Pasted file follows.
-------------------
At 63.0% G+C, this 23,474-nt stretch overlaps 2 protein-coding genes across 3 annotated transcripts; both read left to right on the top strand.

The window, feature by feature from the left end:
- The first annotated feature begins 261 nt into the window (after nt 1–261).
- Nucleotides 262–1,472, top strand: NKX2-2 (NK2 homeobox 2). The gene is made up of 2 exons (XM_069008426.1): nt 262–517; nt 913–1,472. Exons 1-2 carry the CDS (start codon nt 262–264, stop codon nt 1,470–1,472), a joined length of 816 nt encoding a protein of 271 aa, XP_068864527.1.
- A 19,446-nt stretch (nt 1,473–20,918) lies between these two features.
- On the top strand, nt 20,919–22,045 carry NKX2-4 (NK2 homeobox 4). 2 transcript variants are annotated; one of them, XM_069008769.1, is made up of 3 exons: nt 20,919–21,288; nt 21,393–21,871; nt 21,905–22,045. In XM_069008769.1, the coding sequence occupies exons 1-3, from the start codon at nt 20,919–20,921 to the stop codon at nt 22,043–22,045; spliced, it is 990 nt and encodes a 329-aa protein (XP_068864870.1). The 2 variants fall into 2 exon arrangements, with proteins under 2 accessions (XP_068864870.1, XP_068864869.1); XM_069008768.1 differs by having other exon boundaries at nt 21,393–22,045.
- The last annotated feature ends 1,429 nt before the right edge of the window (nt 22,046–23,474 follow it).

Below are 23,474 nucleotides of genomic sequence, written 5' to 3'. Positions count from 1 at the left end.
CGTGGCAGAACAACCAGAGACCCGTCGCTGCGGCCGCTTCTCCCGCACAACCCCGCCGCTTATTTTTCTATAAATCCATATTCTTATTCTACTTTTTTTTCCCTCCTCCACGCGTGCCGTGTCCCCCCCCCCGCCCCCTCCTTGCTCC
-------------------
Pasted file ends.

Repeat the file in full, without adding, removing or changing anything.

At 63.0% G+C, this 23,474-nt stretch overlaps 2 protein-coding genes across 3 annotated transcripts; both read left to right on the top strand.

The window, feature by feature from the left end:
- The first annotated feature begins 261 nt into the window (after nt 1–261).
- Nucleotides 262–1,472, top strand: NKX2-2 (NK2 homeobox 2). The gene is made up of 2 exons (XM_069008426.1): nt 262–517; nt 913–1,472. Exons 1-2 carry the CDS (start codon nt 262–264, stop codon nt 1,470–1,472), a joined length of 816 nt encoding a protein of 271 aa, XP_068864527.1.
- A 19,446-nt stretch (nt 1,473–20,918) lies between these two features.
- On the top strand, nt 20,919–22,045 carry NKX2-4 (NK2 homeobox 4). 2 transcript variants are annotated; one of them, XM_069008769.1, is made up of 3 exons: nt 20,919–21,288; nt 21,393–21,871; nt 21,905–22,045. In XM_069008769.1, the coding sequence occupies exons 1-3, from the start codon at nt 20,919–20,921 to the stop codon at nt 22,043–22,045; spliced, it is 990 nt and encodes a 329-aa protein (XP_068864870.1). The 2 variants fall into 2 exon arrangements, with proteins under 2 accessions (XP_068864870.1, XP_068864869.1); XM_069008768.1 differs by having other exon boundaries at nt 21,393–22,045.
- The last annotated feature ends 1,429 nt before the right edge of the window (nt 22,046–23,474 follow it).

Below are 23,474 nucleotides of genomic sequence, written 5' to 3'. Positions count from 1 at the left end.
CGTGGCAGAACAACCAGAGACCCGTCGCTGCGGCCGCTTCTCCCGCACAACCCCGCCGCTTATTTTTCTATAAATCCATATTCTTATTCTACTTTTTTTTCCCTCCTCCACGCGTGCCGTGTCCCCCCCCCCGCCCCCTCCTTGCTCC